About 45 minutes later, Samantha Jones, 32, of Smithville left the party with her 5-year-old daughter Macklyn Lucas strapped into a car seat on the rear passenger side of the vehicle, according to a news release from the Platte County Prosecuting Attorney’s Office.

Jones lost control of the car shortly after leaving, crashing the side of the vehicle where Macklyn sat into a telephone pole, which snapped into two pieces, prosecutors said.

When police arrived at the scene, Jones was apparently distraught, saying, “My baby is my world. I don’t care if I go to jail, I just want my baby to be OK,” KCTV reported shortly after the crash.

Macklyn died from head trauma three days later at Children’s Mercy Hospital, and Jones was charged with driving while intoxicated, prosecutors said.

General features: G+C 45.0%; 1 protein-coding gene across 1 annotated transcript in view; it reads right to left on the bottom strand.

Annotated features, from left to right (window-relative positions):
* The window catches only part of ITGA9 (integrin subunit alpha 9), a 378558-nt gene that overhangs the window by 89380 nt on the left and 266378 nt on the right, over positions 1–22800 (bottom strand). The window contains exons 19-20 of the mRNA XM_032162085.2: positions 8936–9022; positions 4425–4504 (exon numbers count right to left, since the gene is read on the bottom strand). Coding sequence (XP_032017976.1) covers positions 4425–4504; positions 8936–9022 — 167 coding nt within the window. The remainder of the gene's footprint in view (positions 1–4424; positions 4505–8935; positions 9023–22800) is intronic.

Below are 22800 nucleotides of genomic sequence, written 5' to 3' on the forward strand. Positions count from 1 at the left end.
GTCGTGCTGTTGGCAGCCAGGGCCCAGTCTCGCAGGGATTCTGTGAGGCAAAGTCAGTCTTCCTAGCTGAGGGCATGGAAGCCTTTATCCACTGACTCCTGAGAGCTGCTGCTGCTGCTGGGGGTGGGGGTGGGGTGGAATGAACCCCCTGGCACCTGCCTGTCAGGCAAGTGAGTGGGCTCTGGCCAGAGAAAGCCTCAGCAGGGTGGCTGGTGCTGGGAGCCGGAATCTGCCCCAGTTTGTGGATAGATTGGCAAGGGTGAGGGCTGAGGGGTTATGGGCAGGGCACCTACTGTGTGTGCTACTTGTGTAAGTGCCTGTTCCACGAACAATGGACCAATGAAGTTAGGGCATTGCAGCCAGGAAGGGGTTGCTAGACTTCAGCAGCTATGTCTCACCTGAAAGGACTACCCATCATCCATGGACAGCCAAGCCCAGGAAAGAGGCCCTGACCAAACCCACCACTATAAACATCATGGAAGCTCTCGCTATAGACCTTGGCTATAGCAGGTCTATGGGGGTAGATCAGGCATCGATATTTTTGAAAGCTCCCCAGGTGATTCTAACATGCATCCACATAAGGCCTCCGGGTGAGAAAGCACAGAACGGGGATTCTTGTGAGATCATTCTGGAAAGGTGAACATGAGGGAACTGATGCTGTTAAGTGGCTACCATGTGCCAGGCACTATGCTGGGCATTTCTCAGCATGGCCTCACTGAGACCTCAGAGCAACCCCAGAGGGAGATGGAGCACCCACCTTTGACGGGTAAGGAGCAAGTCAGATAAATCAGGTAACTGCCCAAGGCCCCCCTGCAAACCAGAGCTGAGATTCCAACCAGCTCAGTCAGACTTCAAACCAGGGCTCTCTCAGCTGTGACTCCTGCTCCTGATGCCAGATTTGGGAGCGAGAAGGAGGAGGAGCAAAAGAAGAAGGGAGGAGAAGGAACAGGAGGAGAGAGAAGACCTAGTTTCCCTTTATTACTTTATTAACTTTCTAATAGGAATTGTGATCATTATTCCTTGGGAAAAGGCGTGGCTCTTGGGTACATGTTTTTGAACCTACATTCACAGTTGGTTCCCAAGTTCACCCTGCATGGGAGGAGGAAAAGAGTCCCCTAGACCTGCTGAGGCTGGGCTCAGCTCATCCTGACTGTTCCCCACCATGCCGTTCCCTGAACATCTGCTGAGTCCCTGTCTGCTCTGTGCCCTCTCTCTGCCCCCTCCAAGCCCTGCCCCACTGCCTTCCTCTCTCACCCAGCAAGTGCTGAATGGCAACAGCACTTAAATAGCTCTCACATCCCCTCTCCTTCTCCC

Macklyn was called the “princess of Smithville” by Casi Joy, a country singer from Smithville who was a contestant on NBC’s “The Voice,” and family members remembered her as “caring, compassionate, funny and so wise beyond her years,” The Kansas City Star reported.

Prosecutors said Jones admitted to drinking as much as two bottles of wine in about three and a half hours during the gathering in Camden Point, according to the release. Her blood-alcohol level was .186 about two hours after the crash, which is over twice the legal limit, prosecutors said.

In May, Jones pleaded guilty to driving while intoxicated, according to the release.

During a sentencing hearing last week, dozens of people attended to show support for Jones, according to the release. Jones’ attorneys read letters that argued she shouldn’t go to prison because she would punish herself for killing her daughter “more than prison ever could,” according to the release.

Prosecuting Attorney Eric Zahnd said he didn’t doubt Jones is “anguished” by her daughter’s death but argued she still deserved prison.

A judge sentenced Jones to nine years in prison, according to the release.